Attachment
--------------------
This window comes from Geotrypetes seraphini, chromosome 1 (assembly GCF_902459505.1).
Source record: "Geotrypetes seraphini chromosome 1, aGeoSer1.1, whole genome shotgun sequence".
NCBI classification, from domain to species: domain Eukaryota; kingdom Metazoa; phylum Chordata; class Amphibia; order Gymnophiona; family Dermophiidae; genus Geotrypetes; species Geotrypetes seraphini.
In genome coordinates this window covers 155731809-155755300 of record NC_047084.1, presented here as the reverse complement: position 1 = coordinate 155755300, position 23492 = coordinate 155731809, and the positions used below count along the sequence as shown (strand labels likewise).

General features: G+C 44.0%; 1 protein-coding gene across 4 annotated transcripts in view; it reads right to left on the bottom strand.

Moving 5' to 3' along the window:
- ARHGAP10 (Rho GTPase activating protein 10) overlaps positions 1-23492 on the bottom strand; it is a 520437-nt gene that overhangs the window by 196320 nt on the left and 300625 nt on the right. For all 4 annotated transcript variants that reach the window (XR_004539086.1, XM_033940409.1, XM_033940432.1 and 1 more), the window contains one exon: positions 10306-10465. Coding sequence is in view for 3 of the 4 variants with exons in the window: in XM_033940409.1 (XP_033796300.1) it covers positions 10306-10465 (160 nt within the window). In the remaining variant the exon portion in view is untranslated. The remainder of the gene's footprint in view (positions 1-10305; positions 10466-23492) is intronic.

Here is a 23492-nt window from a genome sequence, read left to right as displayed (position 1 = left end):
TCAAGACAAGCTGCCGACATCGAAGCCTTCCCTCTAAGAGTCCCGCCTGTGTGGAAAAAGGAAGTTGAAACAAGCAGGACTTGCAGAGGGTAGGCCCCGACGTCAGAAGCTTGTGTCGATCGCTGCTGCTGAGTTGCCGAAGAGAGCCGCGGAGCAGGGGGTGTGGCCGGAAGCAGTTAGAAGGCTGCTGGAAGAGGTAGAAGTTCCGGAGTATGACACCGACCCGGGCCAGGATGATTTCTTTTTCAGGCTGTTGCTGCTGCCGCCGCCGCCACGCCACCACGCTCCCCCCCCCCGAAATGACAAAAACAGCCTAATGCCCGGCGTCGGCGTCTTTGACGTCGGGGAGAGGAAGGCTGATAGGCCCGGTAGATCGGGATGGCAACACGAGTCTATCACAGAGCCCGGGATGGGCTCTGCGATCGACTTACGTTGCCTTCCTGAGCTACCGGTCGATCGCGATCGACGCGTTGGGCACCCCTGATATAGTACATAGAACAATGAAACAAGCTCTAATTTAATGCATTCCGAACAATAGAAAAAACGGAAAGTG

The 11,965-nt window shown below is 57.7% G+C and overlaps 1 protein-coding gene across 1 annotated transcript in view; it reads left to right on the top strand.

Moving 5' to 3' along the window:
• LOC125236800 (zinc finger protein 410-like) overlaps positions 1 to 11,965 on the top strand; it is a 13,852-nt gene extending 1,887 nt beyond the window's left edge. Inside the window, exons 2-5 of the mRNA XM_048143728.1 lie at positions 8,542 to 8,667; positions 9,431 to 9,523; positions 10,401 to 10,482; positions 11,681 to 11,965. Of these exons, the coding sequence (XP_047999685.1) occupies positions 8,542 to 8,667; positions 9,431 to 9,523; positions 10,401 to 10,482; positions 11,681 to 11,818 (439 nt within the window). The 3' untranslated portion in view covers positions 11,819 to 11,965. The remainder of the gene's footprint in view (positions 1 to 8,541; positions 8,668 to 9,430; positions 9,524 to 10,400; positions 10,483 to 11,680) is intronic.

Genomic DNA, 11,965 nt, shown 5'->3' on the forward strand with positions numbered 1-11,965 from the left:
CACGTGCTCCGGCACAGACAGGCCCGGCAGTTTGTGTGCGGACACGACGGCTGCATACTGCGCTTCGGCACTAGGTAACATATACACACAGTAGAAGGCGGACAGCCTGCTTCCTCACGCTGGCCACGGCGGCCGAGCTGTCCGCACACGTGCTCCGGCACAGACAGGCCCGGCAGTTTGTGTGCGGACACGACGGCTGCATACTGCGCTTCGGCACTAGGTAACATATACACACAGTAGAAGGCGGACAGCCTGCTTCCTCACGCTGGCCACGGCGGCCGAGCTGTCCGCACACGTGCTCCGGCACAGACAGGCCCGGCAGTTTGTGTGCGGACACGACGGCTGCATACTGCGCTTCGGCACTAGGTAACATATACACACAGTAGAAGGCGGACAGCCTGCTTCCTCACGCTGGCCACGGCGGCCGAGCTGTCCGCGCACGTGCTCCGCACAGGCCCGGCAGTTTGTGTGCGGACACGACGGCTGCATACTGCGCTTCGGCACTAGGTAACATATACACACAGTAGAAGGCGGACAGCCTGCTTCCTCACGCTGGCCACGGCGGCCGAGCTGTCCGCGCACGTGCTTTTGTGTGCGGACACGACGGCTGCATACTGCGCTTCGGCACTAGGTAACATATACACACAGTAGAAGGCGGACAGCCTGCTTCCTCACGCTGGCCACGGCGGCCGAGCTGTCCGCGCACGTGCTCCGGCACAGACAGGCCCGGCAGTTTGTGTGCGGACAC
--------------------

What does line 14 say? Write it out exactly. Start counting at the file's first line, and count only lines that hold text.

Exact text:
CACGTGCTCCGGCACAGACAGGCCCGGCAGTTTGTGTGCGGACACGACGGCTGCATACTGCGCTTCGGCACTAGGTAACATATACACACAGTAGAAGGCGGACAGCCTGCTTCCTCACGCTGGCCACGGCGGCCGAGCTGTCCGCACACGTGCTCCGGCACAGACAGGCCCGGCAGTTTGTGTGCGGACACGACGGCTGCATACTGCGCTTCGGCACTAGGTAACATATACACACAGTAGAAGGCGGACAGCCTGCTTCCTCACGCTGGCCACGGCGGCCGAGCTGTCCGCACACGTGCTCCGGCACAGACAGGCCCGGCAGTTTGTGTGCGGACACGACGGCTGCATACTGCGCTTCGGCACTAGGTAACATATACACACAGTAGAAGGCGGACAGCCTGCTTCCTCACGCTGGCCACGGCGGCCGAGCTGTCCGCGCACGTGCTCCGCACAGGCCCGGCAGTTTGTGTGCGGACACGACGGCTGCATACTGCGCTTCGGCACTAGGTAACATATACACACAGTAGAAGGCGGACAGCCTGCTTCCTCACGCTGGCCACGGCGGCCGAGCTGTCCGCGCACGTGCTTTTGTGTGCGGACACGACGGCTGCATACTGCGCTTCGGCACTAGGTAACATATACACACAGTAGAAGGCGGACAGCCTGCTTCCTCACGCTGGCCACGGCGGCCGAGCTGTCCGCGCACGTGCTCCGGCACAGACAGGCCCGGCAGTTTGTGTGCGGACAC